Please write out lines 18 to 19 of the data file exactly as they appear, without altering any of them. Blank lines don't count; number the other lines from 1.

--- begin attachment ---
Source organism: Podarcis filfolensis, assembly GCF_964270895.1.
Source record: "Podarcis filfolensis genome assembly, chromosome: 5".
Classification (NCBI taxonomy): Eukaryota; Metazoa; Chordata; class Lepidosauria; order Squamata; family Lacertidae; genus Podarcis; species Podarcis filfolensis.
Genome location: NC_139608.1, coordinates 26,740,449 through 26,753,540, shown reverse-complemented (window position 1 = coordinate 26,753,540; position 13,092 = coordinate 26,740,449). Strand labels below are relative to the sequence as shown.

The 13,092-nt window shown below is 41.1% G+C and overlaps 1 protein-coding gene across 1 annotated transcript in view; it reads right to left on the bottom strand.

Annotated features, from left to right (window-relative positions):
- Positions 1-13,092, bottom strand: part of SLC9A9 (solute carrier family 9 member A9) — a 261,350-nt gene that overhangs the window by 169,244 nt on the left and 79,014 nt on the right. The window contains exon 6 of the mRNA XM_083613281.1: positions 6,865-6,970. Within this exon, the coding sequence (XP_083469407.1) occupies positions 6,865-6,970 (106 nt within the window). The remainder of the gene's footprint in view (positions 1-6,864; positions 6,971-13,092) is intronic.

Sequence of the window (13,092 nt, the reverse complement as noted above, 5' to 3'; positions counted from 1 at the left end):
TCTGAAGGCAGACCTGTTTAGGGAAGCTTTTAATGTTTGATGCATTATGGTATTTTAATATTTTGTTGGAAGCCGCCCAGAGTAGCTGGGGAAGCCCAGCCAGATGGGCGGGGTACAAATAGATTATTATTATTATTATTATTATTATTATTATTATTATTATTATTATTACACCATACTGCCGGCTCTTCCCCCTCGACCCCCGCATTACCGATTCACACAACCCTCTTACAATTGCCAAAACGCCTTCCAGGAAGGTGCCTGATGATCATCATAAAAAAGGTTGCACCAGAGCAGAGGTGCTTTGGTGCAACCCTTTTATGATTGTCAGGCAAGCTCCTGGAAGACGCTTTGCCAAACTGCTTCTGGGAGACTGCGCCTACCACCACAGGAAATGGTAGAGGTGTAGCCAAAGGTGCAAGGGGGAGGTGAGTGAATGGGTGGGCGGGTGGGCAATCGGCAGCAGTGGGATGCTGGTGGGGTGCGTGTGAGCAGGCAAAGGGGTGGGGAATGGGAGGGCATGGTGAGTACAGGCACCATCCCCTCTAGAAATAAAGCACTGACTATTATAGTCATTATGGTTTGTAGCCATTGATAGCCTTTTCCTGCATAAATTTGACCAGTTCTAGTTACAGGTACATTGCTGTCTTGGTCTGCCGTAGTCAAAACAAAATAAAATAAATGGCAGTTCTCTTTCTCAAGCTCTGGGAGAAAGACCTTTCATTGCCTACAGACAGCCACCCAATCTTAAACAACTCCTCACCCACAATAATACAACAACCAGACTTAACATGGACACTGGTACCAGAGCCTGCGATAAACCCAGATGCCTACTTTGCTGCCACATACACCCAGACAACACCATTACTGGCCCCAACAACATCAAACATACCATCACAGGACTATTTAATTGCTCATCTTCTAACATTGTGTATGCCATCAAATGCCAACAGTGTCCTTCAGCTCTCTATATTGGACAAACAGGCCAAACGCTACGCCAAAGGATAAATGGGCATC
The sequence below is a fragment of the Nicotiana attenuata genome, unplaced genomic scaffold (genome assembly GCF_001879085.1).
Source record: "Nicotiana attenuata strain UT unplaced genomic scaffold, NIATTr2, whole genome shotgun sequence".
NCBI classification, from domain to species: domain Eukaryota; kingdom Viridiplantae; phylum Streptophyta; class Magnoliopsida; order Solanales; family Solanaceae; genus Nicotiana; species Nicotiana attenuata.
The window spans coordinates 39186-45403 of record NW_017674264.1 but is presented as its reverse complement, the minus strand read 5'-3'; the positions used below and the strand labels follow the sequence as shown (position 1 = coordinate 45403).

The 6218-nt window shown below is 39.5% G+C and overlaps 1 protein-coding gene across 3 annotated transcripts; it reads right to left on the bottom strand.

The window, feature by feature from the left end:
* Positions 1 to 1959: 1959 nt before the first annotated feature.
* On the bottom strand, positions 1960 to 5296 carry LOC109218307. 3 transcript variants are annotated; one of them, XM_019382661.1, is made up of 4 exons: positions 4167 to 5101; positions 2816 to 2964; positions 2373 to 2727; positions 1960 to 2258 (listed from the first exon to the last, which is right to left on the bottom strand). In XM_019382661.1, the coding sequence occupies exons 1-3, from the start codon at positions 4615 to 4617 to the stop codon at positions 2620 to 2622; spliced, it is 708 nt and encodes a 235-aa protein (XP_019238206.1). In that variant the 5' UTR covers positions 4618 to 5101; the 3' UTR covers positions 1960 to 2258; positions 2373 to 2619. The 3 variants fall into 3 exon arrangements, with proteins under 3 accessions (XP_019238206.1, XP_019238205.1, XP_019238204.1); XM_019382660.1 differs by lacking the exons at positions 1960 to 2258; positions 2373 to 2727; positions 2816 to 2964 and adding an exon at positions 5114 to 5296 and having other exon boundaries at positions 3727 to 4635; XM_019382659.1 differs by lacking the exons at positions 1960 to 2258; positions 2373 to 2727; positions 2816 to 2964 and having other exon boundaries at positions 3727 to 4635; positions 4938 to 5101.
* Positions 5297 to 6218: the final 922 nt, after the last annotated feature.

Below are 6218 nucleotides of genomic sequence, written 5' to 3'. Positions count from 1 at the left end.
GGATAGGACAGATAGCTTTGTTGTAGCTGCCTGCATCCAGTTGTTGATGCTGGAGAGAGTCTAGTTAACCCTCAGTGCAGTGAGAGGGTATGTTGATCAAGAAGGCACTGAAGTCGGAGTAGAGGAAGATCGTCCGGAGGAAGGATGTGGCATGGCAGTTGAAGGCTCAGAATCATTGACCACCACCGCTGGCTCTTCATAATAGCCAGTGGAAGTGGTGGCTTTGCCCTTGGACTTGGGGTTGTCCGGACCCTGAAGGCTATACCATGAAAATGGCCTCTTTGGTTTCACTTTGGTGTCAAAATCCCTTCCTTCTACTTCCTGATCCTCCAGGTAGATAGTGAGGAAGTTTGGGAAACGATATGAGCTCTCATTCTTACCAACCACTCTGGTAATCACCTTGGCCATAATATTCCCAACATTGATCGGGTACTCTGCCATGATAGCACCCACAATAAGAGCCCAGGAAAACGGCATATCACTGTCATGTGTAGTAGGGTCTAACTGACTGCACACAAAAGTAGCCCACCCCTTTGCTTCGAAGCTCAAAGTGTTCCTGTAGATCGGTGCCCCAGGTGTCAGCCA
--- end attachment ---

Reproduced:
* Positions 5297 to 6218: the final 922 nt, after the last annotated feature.

Below are 6218 nucleotides of genomic sequence, written 5' to 3'. Positions count from 1 at the left end.